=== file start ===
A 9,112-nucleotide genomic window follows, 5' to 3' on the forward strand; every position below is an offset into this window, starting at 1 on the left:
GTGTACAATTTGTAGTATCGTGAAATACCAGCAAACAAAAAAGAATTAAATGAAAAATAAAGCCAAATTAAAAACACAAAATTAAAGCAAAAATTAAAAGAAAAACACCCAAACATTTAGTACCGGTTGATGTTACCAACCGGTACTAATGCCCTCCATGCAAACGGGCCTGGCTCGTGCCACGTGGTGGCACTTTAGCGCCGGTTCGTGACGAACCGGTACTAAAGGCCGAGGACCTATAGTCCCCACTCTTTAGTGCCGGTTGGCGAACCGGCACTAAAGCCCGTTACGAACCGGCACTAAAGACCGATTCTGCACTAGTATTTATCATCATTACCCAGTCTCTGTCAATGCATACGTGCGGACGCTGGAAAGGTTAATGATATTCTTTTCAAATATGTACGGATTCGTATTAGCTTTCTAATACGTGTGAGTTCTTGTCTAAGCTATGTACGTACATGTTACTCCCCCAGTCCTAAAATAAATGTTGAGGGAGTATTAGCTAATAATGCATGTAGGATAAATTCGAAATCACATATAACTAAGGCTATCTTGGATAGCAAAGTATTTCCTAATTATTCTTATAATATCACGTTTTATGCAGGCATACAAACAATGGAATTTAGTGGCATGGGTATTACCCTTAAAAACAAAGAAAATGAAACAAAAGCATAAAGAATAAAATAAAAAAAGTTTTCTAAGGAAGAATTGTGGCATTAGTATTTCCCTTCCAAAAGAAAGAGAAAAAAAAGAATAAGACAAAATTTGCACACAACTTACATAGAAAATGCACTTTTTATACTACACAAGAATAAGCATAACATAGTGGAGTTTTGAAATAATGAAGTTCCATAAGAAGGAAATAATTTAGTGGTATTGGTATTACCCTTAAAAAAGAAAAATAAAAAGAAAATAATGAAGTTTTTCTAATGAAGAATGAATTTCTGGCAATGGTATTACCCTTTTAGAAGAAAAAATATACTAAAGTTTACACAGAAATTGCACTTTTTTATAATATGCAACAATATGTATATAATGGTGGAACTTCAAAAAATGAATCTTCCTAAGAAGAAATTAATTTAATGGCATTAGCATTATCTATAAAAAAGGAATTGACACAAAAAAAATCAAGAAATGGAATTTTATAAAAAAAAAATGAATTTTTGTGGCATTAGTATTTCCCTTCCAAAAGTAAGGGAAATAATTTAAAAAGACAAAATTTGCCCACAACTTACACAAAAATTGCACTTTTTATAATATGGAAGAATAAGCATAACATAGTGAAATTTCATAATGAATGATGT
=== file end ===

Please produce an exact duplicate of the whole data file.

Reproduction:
A 9,112-nucleotide genomic window follows, 5' to 3' on the forward strand; every position below is an offset into this window, starting at 1 on the left:
GTGTACAATTTGTAGTATCGTGAAATACCAGCAAACAAAAAAGAATTAAATGAAAAATAAAGCCAAATTAAAAACACAAAATTAAAGCAAAAATTAAAAGAAAAACACCCAAACATTTAGTACCGGTTGATGTTACCAACCGGTACTAATGCCCTCCATGCAAACGGGCCTGGCTCGTGCCACGTGGTGGCACTTTAGCGCCGGTTCGTGACGAACCGGTACTAAAGGCCGAGGACCTATAGTCCCCACTCTTTAGTGCCGGTTGGCGAACCGGCACTAAAGCCCGTTACGAACCGGCACTAAAGACCGATTCTGCACTAGTATTTATCATCATTACCCAGTCTCTGTCAATGCATACGTGCGGACGCTGGAAAGGTTAATGATATTCTTTTCAAATATGTACGGATTCGTATTAGCTTTCTAATACGTGTGAGTTCTTGTCTAAGCTATGTACGTACATGTTACTCCCCCAGTCCTAAAATAAATGTTGAGGGAGTATTAGCTAATAATGCATGTAGGATAAATTCGAAATCACATATAACTAAGGCTATCTTGGATAGCAAAGTATTTCCTAATTATTCTTATAATATCACGTTTTATGCAGGCATACAAACAATGGAATTTAGTGGCATGGGTATTACCCTTAAAAACAAAGAAAATGAAACAAAAGCATAAAGAATAAAATAAAAAAAGTTTTCTAAGGAAGAATTGTGGCATTAGTATTTCCCTTCCAAAAGAAAGAGAAAAAAAAGAATAAGACAAAATTTGCACACAACTTACATAGAAAATGCACTTTTTATACTACACAAGAATAAGCATAACATAGTGGAGTTTTGAAATAATGAAGTTCCATAAGAAGGAAATAATTTAGTGGTATTGGTATTACCCTTAAAAAAGAAAAATAAAAAGAAAATAATGAAGTTTTTCTAATGAAGAATGAATTTCTGGCAATGGTATTACCCTTTTAGAAGAAAAAATATACTAAAGTTTACACAGAAATTGCACTTTTTTATAATATGCAACAATATGTATATAATGGTGGAACTTCAAAAAATGAATCTTCCTAAGAAGAAATTAATTTAATGGCATTAGCATTATCTATAAAAAAGGAATTGACACAAAAAAAATCAAGAAATGGAATTTTATAAAAAAAAAATGAATTTTTGTGGCATTAGTATTTCCCTTCCAAAAGTAAGGGAAATAATTTAAAAAGACAAAATTTGCCCACAACTTACACAAAAATTGCACTTTTTATAATATGGAAGAATAAGCATAACATAGTGAAATTTCATAATGAATGATGT